• #11
  12. Profile Photo Inactive
    @Valiuth
    wmartin: Mike H: Since IQ correlates with lots of other behaviors that make a society more or less functional, I would say it is very important that high average IQ populations be the ones expanding.

    In this country, the breeding patterns have become extremely dysgenic, with no solution that I can see. · 3 hours ago

    The solution is one proposed many many years ago. It is to employ active eugenic breeding schemes.

    From the dark past of history the “human breeders” strike again. Because let us face it the science was always on their side, they just obscured it with racism instead of the much more preferable IQism. I don’t know of any evidence that one can in fact breed for IQ. 

    IQ does display certain hereditery pattern, but then again so does being a Doctor, or cooking Italian food. So much of what IQ measures is learned behavior, the genetic roots of which are  most generously described as subtle. 

    • #12
  13. Profile Photo Member
    @
    Valiuth

    The solution is one proposed many many years ago. It is to employ active eugenic breeding schemes.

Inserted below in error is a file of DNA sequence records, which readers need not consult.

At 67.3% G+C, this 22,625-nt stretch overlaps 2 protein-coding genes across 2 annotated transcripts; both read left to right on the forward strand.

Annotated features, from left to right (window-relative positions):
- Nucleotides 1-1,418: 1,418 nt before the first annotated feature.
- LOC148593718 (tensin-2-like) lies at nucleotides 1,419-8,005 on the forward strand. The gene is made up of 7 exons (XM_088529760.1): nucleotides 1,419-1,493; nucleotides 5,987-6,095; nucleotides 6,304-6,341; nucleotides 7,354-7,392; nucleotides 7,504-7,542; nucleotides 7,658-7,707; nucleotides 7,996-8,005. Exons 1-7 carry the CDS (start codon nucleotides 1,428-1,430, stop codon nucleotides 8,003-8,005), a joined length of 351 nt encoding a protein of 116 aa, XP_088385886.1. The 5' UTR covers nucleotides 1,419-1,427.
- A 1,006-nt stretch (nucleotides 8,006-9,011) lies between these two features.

From the dark past of history the “human breeders” strike again. Because let us face it the science was always on their side, they just obscured it with racism instead of the much more preferable IQism. I don’t know of any evidence that one can in fact breed for IQ. 

    IQ does display certain hereditery pattern, but then again so does being a Doctor, or cooking Italian food. So much of what IQ measures is learned behavior, the genetic roots of which are  most generously described as subtle.  · 6 minutes ago

    You know very little about IQ. IQ measures inherent aptitude, not learned behavior.

    Obviously,  you can “breed for” just about any trait, just as you can with dogs.

    James Flynn on dysgenic trends in new Zealand: http://www.nzherald.co.nz/nz/news/article.cfm?c_id=1&objectid=10450313

    • #13
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    @
    Spoon: Breeding patterns? Dysgenic? Who exactly is breeding that is making our population so dysgenic? · 1 hour ago

    wmartin:  In this country, the breeding patterns have become extremely dysgenic, with no solution that I can see. · 1 hour ago

    For about two generations now, people with below-average IQ’s have been doing a disproportionate share of the breeding. Since IQ is at least 50% genetic, this results in a lowering of our society’s average intelligence.

    • #14
  15. Profile Photo Coolidge
    @MikeH
    Ramillies: